Tribal Justice: Legal System of Restorative Healing

Recently, a Texas judge struck down the Indian Child Act of 1978 as unconstitutional on the grounds that it violates the equal protection guarantee found in the Fifth Amendment. This landmark law was interpreted to give racial preference to Native American families in adoption proceedings of Native American children. This ruling potentially jeopardizes tribal nation sovereignty, as the dispute disregards the political nature of separate nations in a race-based claim. There are 573 federally recognized tribes, most with operating tribal courts that make judgments based on restorative justice and tradition.

 

On Oct. 10, Native Student Programs and Political Science Department hosted a screening of the documentary Tribal Justice, while hosting Judge Claudette C. White, who was featured in the film. Students and faculty from the University of Redlands and students from Sherman Indian High School attended the event in the Orton Center.

 

The documentary follows two Native American judges from two different tribes in California, Abby Abinanti and Claudette White. The film follows three cases, both in and out of the courtroom, to display the restorative nature of the trial court, in hopes to illuminate that there are answers other than incarceration.

The documentary film Tribal Justice was screened.

Judge Abby Abinanti is the chief justice of the Yurok tribe and was the first Native American woman to pass the California bar exam. Justice Claudette White served as the Chief Justice of the Quechan tribe for 11 years. In 2018, White began to serve as Chief Justice to the San Manuel tribal court.

 

As sovereign nations, most tribes have their own courts based on value and tradition. Within nations, there are social ills and often limitations to resources, but instead, they focus on healing and resolution for their communities rather than punitive measures and incarceration. It was engraved how important it is to not have justice done by strangers, but through internal leadership. The goal of the documentary was to provide examples of how tribal court incorporates tradition into judgments for the state courts.

 

Native Americans have the highest usage of methamphetamine of any group in America. Through the restorative processes of the Wellness Court, a unique system to the tribal courts that specializes in rehabilitation for alcohol and drug abuse, in efforts for individuals to become active members of their community. This court connects with tradition through practices of singing, and upon graduation, they receive an acorn.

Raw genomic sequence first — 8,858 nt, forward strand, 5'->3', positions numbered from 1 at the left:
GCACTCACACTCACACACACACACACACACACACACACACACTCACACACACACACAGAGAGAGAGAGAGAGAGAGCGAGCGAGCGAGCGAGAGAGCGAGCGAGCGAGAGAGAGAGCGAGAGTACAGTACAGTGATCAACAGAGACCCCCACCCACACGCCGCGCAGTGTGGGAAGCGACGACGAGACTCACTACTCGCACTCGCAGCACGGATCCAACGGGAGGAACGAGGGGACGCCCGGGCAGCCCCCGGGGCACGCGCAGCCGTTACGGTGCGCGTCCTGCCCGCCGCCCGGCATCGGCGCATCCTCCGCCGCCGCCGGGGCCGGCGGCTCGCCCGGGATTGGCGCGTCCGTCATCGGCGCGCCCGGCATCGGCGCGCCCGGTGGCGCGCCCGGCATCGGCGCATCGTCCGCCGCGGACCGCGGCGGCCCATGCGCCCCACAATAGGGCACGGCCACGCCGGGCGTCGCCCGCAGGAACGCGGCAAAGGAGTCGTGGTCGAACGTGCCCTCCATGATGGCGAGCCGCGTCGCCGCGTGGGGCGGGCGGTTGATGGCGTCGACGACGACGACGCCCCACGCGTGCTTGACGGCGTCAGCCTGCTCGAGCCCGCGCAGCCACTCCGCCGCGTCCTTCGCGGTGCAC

In the Yurok tribe, Judge Abinanti worked closely with a man named Taos Proctor, who had struggled with addiction most of his life, particularly to crystal meth. He is on his third strike conviction and is tentatively facing 25 years in prison. Instead of routing him back into prison, Abinanti worked with Proctor to bring him on a clearer path. Proctor was able to find work, and become a leader in his community. He conducted AA and NA meetings. Through the accountability of the Wellness Court, Proctor was able to have an honest relationship with Judge Abinanti which led to his sobriety and strengthening of his family.

 

Down in Southern California, Judge White hears two cases regard child care. One-third of all Native American children are in state care. White is able to successfully reunite 9-year-old Dru who struggles with mental illness with his family through the Indian Child Welfare Act. A more personal case for Judge White was Isaac Palone who is White’s 17-year-old nephew. Palone was in a group home as his parents were unstable, and he was adopted into parental guardianship by White to give him structure and a caring home. Palone hopes for the best, but is facing two felony charges and ends up incarcerated, one of many youths in the prison pipeline.

 

The film tells trials of empath- showing the strength of the tribal court and the importance of restorative justice for tribal nations.

 

Following Q & A with Judge White

Q: What do you think are some foundational differences between tribal justice systems and non-tribal justice systems?